These remarks are a little late, but for what it's worth....
In the "Tips from the Jeweler's Bench, Issue #98" was an article by
Celia Rabinovitch, entitled "Matter into Metaphor,"
apparently reprinted from Metalsmith Magazine, Spring 2002. Her
analysis and the artwork pictured were very interesting. But in the
first few paragraphs were some statements that are not entirely
For example, "In archaic cultures ...the smithy... [was] revered
and even feared by the rest of society." For the Ancient Near East
(Mesopotamia), which has not only the world's earliest writing
system but also early and splendid metalworking, there is no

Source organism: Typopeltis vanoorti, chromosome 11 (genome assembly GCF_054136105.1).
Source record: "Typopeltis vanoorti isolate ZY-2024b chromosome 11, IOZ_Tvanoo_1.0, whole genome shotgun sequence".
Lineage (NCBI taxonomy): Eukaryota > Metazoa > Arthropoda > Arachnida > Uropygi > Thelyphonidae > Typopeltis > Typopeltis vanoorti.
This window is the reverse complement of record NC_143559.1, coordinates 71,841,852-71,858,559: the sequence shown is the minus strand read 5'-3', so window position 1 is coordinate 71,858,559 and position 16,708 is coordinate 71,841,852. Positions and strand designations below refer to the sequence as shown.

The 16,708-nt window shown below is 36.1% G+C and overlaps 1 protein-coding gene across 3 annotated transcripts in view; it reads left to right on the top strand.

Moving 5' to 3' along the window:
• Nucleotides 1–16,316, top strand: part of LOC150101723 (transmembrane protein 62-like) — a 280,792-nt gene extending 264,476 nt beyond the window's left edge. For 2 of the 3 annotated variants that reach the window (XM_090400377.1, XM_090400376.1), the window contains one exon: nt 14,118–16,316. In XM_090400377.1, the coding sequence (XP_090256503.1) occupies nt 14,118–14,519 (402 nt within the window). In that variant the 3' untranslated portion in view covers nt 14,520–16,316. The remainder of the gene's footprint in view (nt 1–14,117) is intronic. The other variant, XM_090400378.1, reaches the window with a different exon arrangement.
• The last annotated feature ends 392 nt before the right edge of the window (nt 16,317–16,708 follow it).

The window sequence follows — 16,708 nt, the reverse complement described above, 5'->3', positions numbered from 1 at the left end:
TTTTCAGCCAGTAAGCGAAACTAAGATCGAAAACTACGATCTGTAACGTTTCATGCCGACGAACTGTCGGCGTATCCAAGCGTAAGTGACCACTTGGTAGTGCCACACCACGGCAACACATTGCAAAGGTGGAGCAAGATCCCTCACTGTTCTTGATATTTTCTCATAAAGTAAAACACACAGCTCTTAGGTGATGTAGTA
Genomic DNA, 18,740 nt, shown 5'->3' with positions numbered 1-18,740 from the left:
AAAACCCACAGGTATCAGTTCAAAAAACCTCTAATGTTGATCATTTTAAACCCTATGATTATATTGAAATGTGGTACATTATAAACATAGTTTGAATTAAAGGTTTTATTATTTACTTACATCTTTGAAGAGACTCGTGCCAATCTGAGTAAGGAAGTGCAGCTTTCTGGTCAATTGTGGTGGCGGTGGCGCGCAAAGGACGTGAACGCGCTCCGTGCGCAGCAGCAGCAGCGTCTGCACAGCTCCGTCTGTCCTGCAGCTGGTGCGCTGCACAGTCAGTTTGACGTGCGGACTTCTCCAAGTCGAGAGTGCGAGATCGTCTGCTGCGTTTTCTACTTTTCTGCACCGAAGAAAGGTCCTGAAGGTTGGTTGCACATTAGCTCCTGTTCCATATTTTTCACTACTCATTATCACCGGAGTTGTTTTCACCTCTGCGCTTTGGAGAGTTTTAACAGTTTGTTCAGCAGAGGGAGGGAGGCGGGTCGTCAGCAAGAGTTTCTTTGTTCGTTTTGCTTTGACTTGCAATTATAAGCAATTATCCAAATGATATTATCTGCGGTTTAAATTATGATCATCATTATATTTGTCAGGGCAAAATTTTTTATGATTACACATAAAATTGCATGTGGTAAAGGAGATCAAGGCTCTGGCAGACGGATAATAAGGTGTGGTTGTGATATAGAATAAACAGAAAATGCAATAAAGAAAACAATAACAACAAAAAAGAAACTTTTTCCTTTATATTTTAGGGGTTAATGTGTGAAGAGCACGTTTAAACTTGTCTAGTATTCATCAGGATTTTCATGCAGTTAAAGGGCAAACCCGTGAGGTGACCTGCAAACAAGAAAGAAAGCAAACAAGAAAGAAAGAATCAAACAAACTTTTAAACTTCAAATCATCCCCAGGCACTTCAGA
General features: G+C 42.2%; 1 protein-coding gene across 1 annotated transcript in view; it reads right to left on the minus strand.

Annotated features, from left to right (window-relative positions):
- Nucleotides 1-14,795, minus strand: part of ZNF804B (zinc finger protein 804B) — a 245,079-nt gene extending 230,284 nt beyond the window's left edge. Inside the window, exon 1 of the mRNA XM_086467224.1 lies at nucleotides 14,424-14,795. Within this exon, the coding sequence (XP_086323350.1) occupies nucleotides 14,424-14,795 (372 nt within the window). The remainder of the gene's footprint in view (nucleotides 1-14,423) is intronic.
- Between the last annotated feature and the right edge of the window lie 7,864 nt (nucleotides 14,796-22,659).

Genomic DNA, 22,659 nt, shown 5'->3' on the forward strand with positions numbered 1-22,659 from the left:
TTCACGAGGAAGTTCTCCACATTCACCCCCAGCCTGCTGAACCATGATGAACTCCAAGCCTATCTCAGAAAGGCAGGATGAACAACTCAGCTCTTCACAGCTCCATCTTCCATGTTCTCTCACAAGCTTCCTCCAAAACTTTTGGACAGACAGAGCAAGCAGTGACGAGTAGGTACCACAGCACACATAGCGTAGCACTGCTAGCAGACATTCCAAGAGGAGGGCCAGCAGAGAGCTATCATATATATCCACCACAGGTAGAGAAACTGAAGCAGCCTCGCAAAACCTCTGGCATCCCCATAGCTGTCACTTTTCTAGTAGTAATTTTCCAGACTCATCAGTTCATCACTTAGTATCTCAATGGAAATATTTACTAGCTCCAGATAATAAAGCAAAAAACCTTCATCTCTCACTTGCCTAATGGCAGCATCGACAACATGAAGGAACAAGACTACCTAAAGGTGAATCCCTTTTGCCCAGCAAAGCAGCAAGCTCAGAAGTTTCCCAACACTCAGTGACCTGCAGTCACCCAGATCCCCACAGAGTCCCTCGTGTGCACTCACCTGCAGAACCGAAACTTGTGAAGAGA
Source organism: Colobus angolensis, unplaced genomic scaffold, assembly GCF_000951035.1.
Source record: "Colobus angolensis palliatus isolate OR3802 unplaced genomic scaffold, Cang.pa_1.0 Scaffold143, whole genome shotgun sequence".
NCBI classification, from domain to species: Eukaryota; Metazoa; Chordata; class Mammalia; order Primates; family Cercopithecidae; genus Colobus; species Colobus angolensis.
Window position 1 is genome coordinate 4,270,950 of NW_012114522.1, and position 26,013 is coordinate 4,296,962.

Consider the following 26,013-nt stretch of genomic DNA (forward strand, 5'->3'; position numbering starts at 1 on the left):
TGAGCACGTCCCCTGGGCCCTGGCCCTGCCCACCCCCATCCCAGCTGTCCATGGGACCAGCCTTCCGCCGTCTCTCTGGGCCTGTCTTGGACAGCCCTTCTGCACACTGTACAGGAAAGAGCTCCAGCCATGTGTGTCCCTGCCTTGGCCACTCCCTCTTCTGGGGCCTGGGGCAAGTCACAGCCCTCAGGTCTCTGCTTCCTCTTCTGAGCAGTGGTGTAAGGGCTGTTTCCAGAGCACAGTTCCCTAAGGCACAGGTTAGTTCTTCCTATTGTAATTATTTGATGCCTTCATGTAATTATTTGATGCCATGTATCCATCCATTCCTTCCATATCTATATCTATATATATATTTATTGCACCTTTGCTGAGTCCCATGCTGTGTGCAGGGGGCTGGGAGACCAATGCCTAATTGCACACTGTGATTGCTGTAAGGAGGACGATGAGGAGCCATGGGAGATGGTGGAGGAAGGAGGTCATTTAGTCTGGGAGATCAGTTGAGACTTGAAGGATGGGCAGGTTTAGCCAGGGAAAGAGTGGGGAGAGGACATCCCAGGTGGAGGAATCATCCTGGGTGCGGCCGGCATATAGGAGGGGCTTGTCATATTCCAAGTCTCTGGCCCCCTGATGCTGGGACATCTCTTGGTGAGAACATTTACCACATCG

evidence for such a view of metalsmiths at all.
Ms. Rabinovitch quotes Mircea Eliade's book, The Forge and the
Crucible, but as I recollect (I wrote a lot about this issue in my
M.A. thesis), Eliade does not use any cuneiform texts published
later than about 1936, as evidence for his ideas on connections
between early smiths and fear/reverence from their society. The
cuneiform sign for metalsmith occurs in the earliest cuneiform
texts (ca. 3,000 BC), but it is in lists along with dozens of other
professional designations. Neither in mythology nor in any other
kinds of cuneiform literature, over a 3,000-year period, are smiths
singled out for any special fear or reverence. Nor is there any
Mesopotamian evidence for Eliade's statement (quoted in Rabinovitch's
article), about "...the ambivalent, eccentric and mysterious
character of all mining and metallurgical operations."
Perhaps Rabinovitch's statements are accurate for other times and
societies, but they don't fit ancient Mesopotamia.
Peace, Judy Bjorkman